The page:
One of the day to day trade-offs that we are forced to make when writing code, is balancing between performance, efficiency and readability.
For example, writing object-oriented code may be good for readability, but at the same time it may reduce our ability to minify the code and reduce code size.
One of the ways to improve code readability and maintainability, is to split it into small chunks that are easy to understand.
This can be done by splitting the code into small functions with meaningful names, and modularization of the code.
Often we encounter problems that can be solved by recursion – assuming that the solution already exists for part of the problem and proceeding from there. This approach often results in shorter and more readable code.
However, it has its drawbacks, especially when there are many stages – it is not memory efficient, and it creates a stack of function calls that blocks the main thread and can lead to stack overflow.
In this blog post I will review this approach, and suggest a different way to handle similar problems using generators.
Recursion: Breaking Down Problems into Smaller Sub-Problems
Recursion is a term that originates from the field of Mathematics.
It comes from the Latin verb recurro, that means to run back.
The meaning is to define a problem in the terms of itself – for example, if you would like to calculate the nth fibonacci number, it is easy to describe it as the sum of the n-1 fibonacci number and the n-2 fibonacci number.
In the following example I’m using memoization in order to cache the calculation result and make the code more efficient.
This approach has several advantages:
- Recursion can make code more readable and elegant, as it allows for a more natural expression of the problem solution.
- Recursive algorithms can be simpler and shorter than their iterative counterparts.
- Some problems are naturally recursive, and can be more easily expressed using recursion.
- Recursive functions are good for solving problems that have a recursive structure, like tree traversal and graph traversal.
However, it also has significant drawbacks:
- Recursive functions can be harder to debug and understand than iterative functions.
- Recursive functions can cause a stack overflow if the recursion goes too deep (the example above does).
This optimization was originally part of ES2015, but unfortunately it was abandoned and currently it is only supported by Safari.
Also, recursion isn’t a good fit for every problem – some are more efficiently solved using iteration.
Generators: Splitting Problems with Improved Page Performance
Generators, AKA ES6 generators, are another technique that allows you to solve a problem by breaking it down into smaller sub-problems, but they offer some advantages over recursion.
They are a type of function that can be paused and resumed multiple times.
They allow you to create iterator objects, which can be used to loop over a set of data or a sequence of operations, without the need to load all the data into memory at once.
A generator function is defined using the function* syntax, and inside the function, the yield keyword is used to pause the function and return a value.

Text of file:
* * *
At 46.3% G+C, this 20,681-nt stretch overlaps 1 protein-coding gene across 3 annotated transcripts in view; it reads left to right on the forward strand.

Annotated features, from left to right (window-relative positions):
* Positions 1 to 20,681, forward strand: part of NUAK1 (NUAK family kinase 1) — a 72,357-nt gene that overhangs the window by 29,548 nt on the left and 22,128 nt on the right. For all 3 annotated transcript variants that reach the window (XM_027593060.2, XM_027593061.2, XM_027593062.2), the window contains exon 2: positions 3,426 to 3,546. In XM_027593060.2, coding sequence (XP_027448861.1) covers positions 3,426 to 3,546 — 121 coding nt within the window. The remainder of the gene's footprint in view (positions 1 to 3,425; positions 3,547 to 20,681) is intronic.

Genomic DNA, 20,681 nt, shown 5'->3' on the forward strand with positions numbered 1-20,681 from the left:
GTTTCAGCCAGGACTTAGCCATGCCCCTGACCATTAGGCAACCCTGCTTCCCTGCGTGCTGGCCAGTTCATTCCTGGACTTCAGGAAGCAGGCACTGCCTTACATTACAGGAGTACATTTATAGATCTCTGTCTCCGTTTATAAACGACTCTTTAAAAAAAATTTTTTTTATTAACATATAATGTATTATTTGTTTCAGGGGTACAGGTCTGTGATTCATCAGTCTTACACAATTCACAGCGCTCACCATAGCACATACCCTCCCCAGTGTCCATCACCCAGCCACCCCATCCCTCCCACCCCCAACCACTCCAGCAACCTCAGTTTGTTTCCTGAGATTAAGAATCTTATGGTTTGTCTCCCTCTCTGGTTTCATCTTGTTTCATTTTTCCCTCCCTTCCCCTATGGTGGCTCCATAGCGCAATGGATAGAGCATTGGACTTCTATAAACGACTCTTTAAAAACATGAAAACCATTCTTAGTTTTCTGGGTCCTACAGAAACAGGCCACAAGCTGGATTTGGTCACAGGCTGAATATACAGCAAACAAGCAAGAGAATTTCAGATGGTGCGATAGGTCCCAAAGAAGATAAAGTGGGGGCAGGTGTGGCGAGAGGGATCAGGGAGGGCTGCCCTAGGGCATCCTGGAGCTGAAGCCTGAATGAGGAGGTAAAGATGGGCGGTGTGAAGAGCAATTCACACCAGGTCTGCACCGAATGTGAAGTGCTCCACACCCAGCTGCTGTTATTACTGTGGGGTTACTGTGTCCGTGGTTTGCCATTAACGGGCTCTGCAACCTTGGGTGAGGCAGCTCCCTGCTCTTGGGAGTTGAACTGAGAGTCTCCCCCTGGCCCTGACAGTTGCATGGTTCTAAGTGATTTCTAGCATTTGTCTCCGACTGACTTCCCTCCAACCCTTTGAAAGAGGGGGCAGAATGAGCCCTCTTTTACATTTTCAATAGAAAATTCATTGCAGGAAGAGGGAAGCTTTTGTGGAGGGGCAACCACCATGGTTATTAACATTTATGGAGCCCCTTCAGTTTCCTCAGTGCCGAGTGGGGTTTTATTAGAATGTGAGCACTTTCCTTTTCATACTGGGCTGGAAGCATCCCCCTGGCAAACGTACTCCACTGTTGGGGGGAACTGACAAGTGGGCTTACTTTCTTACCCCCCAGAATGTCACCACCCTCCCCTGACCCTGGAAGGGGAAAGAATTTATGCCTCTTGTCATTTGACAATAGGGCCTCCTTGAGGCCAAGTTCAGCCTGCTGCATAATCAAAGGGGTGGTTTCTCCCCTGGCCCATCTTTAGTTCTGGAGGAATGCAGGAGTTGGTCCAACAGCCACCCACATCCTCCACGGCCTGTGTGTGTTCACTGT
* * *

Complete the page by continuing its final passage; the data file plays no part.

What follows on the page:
Each time the generator’s next() method is called, the function resumes from where it left off and continues to execute until it encounters another yield statement or the end of the function.
Generators are commonly used for creating iterators, working with asynchronous code and implementing features like lazy evaluation. They also provide a way to create infinite sequences, which can be useful in some cases.
They are supported by the latest versions of all common browsers except IE and Opera Mini. For general support, use regenerator-runtime npm package (1.7kb).
Here is an implementation of the fibonacci number calculator using a generator:
This example does not cause stack overflow, however, it does cause a long task:
In the following example I use scheduler.postTask to yield into the main thread and avoid long tasks:
This code does not cause stack overflow, and if we create a recording in Chrome’s performance tab, we can see that there are no long tasks:
The scheduler API is not yet supported by Firefox and Safari. You can use scheduler-polyfill (62.4kb unpacked), or simply setTimeout(0).
This approach completely removes the limit on the maximum number of steps in the calculation, and opens exciting new possibilities. For example, we can have a function that prints all of the fibonacci numbers without any exit condition.
When running the following code, the page continues to be responsive, and the only limitation is that at some point the returned value settles on “Infinity”.
They are more efficient and can be used to implement lazy evaluation.
While for small problems with few stages recursion provides a solution that requires less code to be written, for larger problems I encourage you to consider generators.
I’d like to express my gratitude to David Hakak, Noam Rosenthal, John Reilley and Jamie McCrindle for proofreading my post and providing useful suggestions.
I got help from Chat GPT with the structure and editing of this blog post.